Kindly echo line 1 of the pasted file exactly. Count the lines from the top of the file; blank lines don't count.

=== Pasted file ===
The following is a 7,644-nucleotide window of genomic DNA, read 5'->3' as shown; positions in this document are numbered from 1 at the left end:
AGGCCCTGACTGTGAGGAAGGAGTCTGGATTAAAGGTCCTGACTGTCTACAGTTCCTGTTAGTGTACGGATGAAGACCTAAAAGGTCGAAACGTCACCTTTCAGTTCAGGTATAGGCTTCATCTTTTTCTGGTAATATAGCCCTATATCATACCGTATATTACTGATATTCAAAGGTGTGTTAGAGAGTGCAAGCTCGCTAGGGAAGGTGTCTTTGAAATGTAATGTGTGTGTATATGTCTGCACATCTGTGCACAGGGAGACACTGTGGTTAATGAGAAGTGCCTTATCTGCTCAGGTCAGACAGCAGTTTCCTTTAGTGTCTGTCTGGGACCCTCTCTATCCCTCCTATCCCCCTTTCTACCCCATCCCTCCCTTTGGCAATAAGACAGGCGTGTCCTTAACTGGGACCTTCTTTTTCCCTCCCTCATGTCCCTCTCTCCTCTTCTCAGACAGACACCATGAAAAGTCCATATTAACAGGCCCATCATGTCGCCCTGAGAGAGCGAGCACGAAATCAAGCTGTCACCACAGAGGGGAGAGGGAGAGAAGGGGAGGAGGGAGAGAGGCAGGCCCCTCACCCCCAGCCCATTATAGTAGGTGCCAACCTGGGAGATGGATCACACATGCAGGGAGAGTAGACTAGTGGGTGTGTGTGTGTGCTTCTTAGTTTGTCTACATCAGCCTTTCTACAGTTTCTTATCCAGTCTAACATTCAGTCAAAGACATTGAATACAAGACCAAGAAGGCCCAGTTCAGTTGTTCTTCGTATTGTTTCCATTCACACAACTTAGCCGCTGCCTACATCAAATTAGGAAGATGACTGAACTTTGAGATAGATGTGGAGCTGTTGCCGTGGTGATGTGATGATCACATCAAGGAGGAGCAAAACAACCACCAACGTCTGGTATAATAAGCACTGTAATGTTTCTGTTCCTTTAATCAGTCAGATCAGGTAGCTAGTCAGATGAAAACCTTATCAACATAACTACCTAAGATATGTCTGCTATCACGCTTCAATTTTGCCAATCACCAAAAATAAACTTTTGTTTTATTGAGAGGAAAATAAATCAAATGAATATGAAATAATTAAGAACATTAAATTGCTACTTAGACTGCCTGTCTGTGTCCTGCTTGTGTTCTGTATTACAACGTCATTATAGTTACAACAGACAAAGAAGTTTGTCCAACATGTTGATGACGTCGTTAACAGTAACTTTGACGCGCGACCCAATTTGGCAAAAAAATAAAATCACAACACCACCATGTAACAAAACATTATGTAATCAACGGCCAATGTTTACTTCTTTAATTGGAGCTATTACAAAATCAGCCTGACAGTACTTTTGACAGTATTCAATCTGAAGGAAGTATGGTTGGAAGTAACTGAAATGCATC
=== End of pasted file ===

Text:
The following is a 7,644-nucleotide window of genomic DNA, read 5'->3' as shown; positions in this document are numbered from 1 at the left end: